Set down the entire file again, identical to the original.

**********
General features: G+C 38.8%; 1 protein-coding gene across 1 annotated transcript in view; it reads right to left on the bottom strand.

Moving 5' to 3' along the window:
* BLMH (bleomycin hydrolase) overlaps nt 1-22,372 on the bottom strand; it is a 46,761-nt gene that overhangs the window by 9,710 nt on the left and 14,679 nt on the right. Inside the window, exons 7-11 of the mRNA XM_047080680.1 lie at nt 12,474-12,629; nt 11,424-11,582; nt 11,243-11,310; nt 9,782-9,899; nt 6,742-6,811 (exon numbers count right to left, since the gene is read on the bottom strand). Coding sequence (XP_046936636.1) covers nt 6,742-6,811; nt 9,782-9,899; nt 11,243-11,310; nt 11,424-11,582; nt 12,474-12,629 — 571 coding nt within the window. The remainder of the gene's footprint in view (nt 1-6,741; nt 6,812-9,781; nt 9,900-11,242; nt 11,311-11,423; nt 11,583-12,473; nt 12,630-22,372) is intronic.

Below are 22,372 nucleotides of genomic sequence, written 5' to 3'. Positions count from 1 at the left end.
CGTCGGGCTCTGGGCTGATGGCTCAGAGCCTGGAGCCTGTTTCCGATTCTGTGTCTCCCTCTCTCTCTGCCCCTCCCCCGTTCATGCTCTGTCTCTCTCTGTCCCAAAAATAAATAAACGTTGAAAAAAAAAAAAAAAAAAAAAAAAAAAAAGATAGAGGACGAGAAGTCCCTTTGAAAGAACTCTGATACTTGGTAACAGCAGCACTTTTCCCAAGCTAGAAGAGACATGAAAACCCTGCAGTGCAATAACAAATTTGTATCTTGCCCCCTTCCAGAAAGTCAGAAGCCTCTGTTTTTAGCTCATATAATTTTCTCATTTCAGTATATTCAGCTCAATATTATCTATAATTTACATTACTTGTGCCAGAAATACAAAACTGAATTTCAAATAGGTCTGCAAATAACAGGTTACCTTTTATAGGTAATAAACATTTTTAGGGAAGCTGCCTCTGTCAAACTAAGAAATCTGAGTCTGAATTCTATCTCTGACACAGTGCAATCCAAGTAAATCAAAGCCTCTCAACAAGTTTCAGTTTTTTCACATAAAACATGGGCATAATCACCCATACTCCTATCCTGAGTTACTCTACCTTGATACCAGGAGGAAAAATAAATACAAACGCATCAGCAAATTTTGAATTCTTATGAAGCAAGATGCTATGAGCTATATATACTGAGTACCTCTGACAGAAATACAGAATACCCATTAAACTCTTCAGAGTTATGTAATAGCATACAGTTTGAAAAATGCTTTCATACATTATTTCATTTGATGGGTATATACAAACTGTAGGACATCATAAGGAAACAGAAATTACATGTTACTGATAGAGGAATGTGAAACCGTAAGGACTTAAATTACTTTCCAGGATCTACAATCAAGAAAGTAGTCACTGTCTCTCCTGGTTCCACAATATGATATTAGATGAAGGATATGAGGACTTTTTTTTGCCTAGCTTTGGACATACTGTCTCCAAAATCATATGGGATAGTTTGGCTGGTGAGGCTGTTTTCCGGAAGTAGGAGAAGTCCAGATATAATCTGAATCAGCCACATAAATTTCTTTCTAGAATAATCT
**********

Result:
General features: G+C 38.8%; 1 protein-coding gene across 1 annotated transcript in view; it reads right to left on the bottom strand.

Moving 5' to 3' along the window:
* BLMH (bleomycin hydrolase) overlaps nt 1-22,372 on the bottom strand; it is a 46,761-nt gene that overhangs the window by 9,710 nt on the left and 14,679 nt on the right. Inside the window, exons 7-11 of the mRNA XM_047080680.1 lie at nt 12,474-12,629; nt 11,424-11,582; nt 11,243-11,310; nt 9,782-9,899; nt 6,742-6,811 (exon numbers count right to left, since the gene is read on the bottom strand). Coding sequence (XP_046936636.1) covers nt 6,742-6,811; nt 9,782-9,899; nt 11,243-11,310; nt 11,424-11,582; nt 12,474-12,629 — 571 coding nt within the window. The remainder of the gene's footprint in view (nt 1-6,741; nt 6,812-9,781; nt 9,900-11,242; nt 11,311-11,423; nt 11,583-12,473; nt 12,630-22,372) is intronic.

Below are 22,372 nucleotides of genomic sequence, written 5' to 3'. Positions count from 1 at the left end.
CGTCGGGCTCTGGGCTGATGGCTCAGAGCCTGGAGCCTGTTTCCGATTCTGTGTCTCCCTCTCTCTCTGCCCCTCCCCCGTTCATGCTCTGTCTCTCTCTGTCCCAAAAATAAATAAACGTTGAAAAAAAAAAAAAAAAAAAAAAAAAAAAAGATAGAGGACGAGAAGTCCCTTTGAAAGAACTCTGATACTTGGTAACAGCAGCACTTTTCCCAAGCTAGAAGAGACATGAAAACCCTGCAGTGCAATAACAAATTTGTATCTTGCCCCCTTCCAGAAAGTCAGAAGCCTCTGTTTTTAGCTCATATAATTTTCTCATTTCAGTATATTCAGCTCAATATTATCTATAATTTACATTACTTGTGCCAGAAATACAAAACTGAATTTCAAATAGGTCTGCAAATAACAGGTTACCTTTTATAGGTAATAAACATTTTTAGGGAAGCTGCCTCTGTCAAACTAAGAAATCTGAGTCTGAATTCTATCTCTGACACAGTGCAATCCAAGTAAATCAAAGCCTCTCAACAAGTTTCAGTTTTTTCACATAAAACATGGGCATAATCACCCATACTCCTATCCTGAGTTACTCTACCTTGATACCAGGAGGAAAAATAAATACAAACGCATCAGCAAATTTTGAATTCTTATGAAGCAAGATGCTATGAGCTATATATACTGAGTACCTCTGACAGAAATACAGAATACCCATTAAACTCTTCAGAGTTATGTAATAGCATACAGTTTGAAAAATGCTTTCATACATTATTTCATTTGATGGGTATATACAAACTGTAGGACATCATAAGGAAACAGAAATTACATGTTACTGATAGAGGAATGTGAAACCGTAAGGACTTAAATTACTTTCCAGGATCTACAATCAAGAAAGTAGTCACTGTCTCTCCTGGTTCCACAATATGATATTAGATGAAGGATATGAGGACTTTTTTTTGCCTAGCTTTGGACATACTGTCTCCAAAATCATATGGGATAGTTTGGCTGGTGAGGCTGTTTTCCGGAAGTAGGAGAAGTCCAGATATAATCTGAATCAGCCACATAAATTTCTTTCTAGAATAATCT